Saturday, November 19, 2016

The Wake of Vanport 2

Film Review by Kam Williams

Second Installment in Captivating Video Project Chronicles More Flood Survivors' Life Stories

At 4:05 pm on May 30, 1948, a dike failed in the City of Vanport, Oregon situated on lowlands between the Portland and the Columbia River. The ensuing flood swamped the federal housing project, claiming 15 lives and leaving 40,000 citizens homeless. 
Last spring, the Skanner Foundation released The Wake of Vanport, a very informative documentary about the incident composed of the riveting recollections of survivors of the Memorial Day disaster. Now we have The Wake of Vanport 2, the second installment in the ongoing historical project designed to preserve exactly what transpired that fateful afternoon from a variety of different perspectives. 
Among the welcome additions to the mix is Betty Deulen who was 11 at the time of the tidal wave. She recounts how she rushed home to save her parents and young sisters as soon as the dam failed. Her family didn't have a car, so they ended up escaping aboard a bus. 

Curnel Waldren, who moved to town at the age of 6 or 7, waxes romantic about the freedom he enjoyed while growing up in Vanport. However, he did dislike the fact that they had no air conditioning so he had to suffer on those hot, hazy, humid summer days. 

In terms of the flood, Curnel remembers that the hastily-constructed housing units had been built on poor foundations. Consequently, most folks "lost just about everything they had" in the deluge. Nevertheless, he says the tragedy brought out the best in some people.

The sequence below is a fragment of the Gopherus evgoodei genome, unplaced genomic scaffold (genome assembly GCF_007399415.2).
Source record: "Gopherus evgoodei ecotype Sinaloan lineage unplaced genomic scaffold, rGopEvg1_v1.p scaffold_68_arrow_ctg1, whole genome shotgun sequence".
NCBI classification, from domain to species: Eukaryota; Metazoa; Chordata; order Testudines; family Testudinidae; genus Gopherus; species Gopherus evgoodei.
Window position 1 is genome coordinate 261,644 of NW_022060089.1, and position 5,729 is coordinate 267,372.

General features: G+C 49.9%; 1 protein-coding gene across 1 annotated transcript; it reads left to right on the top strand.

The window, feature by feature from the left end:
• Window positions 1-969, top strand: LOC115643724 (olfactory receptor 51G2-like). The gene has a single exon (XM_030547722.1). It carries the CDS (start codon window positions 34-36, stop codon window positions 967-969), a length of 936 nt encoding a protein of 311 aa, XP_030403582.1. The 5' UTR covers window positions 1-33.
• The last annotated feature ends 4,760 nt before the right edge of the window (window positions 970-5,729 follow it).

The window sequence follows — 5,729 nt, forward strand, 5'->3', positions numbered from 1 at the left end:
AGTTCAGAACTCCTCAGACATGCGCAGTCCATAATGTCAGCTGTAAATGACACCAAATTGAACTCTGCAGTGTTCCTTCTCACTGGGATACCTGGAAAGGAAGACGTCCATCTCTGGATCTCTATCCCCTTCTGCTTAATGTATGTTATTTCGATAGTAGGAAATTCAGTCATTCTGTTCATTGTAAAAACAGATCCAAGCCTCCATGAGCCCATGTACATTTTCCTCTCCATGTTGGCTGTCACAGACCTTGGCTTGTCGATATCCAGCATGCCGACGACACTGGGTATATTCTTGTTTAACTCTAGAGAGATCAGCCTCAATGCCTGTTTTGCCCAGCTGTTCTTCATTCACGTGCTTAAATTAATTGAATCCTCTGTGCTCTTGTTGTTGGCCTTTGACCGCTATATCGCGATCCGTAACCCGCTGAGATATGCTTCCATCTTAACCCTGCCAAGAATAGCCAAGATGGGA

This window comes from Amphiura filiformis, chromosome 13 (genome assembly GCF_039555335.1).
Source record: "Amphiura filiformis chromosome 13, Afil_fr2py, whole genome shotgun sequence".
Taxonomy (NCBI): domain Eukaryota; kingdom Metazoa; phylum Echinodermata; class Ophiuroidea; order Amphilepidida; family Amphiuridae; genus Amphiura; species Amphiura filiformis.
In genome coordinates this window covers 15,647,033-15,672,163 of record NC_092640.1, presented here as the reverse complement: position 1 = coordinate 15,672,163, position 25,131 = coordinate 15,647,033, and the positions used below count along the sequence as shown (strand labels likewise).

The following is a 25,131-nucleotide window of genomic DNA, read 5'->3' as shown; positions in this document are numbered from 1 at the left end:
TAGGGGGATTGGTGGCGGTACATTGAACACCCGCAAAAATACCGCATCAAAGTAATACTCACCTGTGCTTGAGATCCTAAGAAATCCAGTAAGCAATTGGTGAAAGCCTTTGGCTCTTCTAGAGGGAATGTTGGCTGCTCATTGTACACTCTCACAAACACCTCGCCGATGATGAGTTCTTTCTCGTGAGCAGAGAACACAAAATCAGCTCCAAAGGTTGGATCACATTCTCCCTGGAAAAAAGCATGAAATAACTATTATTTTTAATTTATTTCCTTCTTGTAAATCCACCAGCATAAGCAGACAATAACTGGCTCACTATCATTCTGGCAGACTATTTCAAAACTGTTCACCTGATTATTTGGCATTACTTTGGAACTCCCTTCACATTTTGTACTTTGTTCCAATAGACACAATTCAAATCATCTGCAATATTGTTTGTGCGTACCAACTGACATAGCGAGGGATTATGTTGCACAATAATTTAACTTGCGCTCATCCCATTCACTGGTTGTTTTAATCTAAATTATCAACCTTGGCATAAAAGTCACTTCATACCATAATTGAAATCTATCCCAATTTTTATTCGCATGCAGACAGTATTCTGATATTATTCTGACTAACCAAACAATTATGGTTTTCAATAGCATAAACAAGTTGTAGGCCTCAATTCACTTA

Melvin Osbeck was a teenager who drove with friends from Southeast Portland to assist during the calamity. He recollects finding a sort of "organized confusion" about how to stem the overflowing water. He was asked to fill sandbags but was also warned to be careful to avoid sinkholes which could very easily sweep him away to his death. 
In his video memoir, John Beverage (Brother of Betty Deulen) talks about how much he appreciated moving to Vanport in 1943 since until then he'd been raised on his grandfather's farm without electricity or running water. He soon became a paperboy, saving up to buy himself a bike by selling copies of the Oregon Journal. As far aas May 30th of '48, what sticks in his mind is how numerous residents ignored "the wail of the sirens" as well as how the residences would float away after being engulfed in by four feet of water. 
The final chapter of this episode revolves around Dorothy and Hurtis Hadley, a couple that's been happily married for over 50 years and counting. Dorothy's father had worked in the nearby Naval shipyard before send bus tickets for his wife and kids to join him. Hurtis arrived at the age of 2 but was 6 years-old and flying a kite the day the the dike overflowed. 
The two go on to recount how they started dating, with Dorothy stealing her future hubby from a girlfriend while he was playing sax for a popular local band called The Fabulous Majest. However, Hurtis would eventually switch careers and successfully open up his very own bakery.

In sum, kudos to the producers for another fascinating collection of tributes to a beloved hometown that could have just as easily been forgotten forever after being wiped off the map in a flash.

Excellent (4 stars)
Running time: 37 minutes
Distributor: The Skanner Foundation

To see a trailer for The Wake of Vanport 2, visit:

The Wake of Vanport 2 premieres in Portland, Oregon on Sunday, November 20 at 4:30 PM.
To attend the screening, visit:

The Wake of Vanport,” oral history documentary project will show ten new stories of Vanport survivors

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